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8 Homes That Make a Case for Perforated Façades

Perforated façades have long been employed to help buildings regulate ventilation, light, and privacy. And with today's advanced digital design and fabrication techniques, they're easier to create than ever, leading to plenty of buildings that really don't mind if you judge them by their covers. Plenty of new large-scale structures have made their debut with bold exterior cut-outs (i.e. the itty bitty holes adorning this Spanish art museum or the more amorphous voids in this Belarusian soccer stadium), but the technique has also graced many private residences around the world. Whether it's brick, wood, or metal, these "holesome" façades manage to meet specific needs of each home—or at least, give them an extra shot of pizzaz.

Below, a globe-trotting tour of beautiful perforated façades from the last couple of years, starting with the most recent:

↑ ↓ Ljubljana, Slovenia · OFIS Architects · 2015

The perforated metal envelope of this 3,660-square-foot house creates an illusion of depth through its light and shadows. The diagonal crosses are both functional and symbolic: they serve as cross-braces for the frames of the panels and achieves a level of visual identity, à la the ornamental façade seen on historical homes in the region.

↑ ↓ Ho Chi Minh City, Vietnam · DD Concept · 2014

Sandwiched between two blocky structures, this tall, narrow house in Ho Chi Minh City incorporates cut-out façades as a way to achieve some privacy and facilitate a relationship with the outdoors (i.e. some room to breathe!)

↑ ↓ Da Nang, Vietnam · Tropical Space · 2014

While the perforated brick façades of this termite nest-inspired house are useful in bringing in light and ventilation, they also offer the added benefit of a natural light show of sorts. The brick walls look "light red" in the morning, "dark red" in the afternoon, and "purple" heading into the evening.

↑ ↓ Tel Aviv, Israel · Pitsou Kedem Architects · 2014

Aptly named "In Praise of Shadows," this 6,234-square-foot house is awash in checkerboard patterns of light and shadows cast by the weathered steel screens on its façade. The cut-out pattern, which extends to multiple surfaces on the interior, helps regulate sunlight into open spaces and shape views in and out of the structure.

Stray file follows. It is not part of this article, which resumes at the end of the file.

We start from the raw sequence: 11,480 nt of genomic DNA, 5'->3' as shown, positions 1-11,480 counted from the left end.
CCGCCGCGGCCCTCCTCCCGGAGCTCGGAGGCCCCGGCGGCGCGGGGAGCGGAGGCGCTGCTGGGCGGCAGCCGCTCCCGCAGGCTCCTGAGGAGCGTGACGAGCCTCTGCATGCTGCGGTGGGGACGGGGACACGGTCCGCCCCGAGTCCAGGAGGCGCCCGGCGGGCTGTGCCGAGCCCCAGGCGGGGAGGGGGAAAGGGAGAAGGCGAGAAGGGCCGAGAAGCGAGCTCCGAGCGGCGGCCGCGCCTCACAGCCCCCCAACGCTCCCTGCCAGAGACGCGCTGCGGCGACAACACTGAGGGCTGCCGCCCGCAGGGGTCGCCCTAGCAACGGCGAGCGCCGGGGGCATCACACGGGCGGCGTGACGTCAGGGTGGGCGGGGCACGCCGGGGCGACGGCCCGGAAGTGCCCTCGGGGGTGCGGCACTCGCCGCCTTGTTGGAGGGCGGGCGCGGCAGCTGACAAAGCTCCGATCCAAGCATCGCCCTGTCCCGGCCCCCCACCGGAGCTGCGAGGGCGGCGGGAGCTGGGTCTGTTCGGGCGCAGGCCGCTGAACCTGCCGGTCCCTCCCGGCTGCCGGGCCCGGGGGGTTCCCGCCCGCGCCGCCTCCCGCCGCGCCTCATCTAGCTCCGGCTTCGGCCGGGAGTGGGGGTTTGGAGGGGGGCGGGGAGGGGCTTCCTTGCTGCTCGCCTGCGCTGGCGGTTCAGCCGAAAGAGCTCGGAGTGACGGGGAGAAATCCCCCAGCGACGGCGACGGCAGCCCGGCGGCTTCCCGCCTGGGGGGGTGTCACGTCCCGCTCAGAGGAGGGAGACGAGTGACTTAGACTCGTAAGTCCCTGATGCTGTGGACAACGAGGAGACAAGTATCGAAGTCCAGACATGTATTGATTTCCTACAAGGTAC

↑ ↓ Poznan, Poland · Piotr Kluj and Paweł Litwinowicz · 2013

The owners of this new house wanted their collection of Art Nouveau furniture to feel, well, not totally out of place in this modern cube. So the architects gave two wooden portions of the façade ornamental cut-outs that match the patterns of the furnishings on the inside. The perforated panels also lend some privacy to a bedroom and bathroom.

↑ ↓ Melbourne, Australia · Inglis Architects · 2013

Stuck between two houses, this narrow home uses its stark white perforated screen as a way to distinguish itself from the neighbors and create its own dialogue with the surrounding environment. Compared to a flat façade, the extra layer adds depth and identity to the home.

↑ ↓ London, England · vPPR Architects · 2012

A subtle pattern of perforations adorn the façade of this London pub-turned-residential-extension. Sitting between two historic buildings, the single-story structure adds a private office with a rooftop terrace.

↑ ↓ Amsterdam, the Netherlands · Chris Kabel (façade design) · Abbink X de Haas Architects · 2011

Kabel's façade design for this Dutch residential building features aluminum sheets with cut-out shapes that can bend up to catch sunlight or bend down for shading.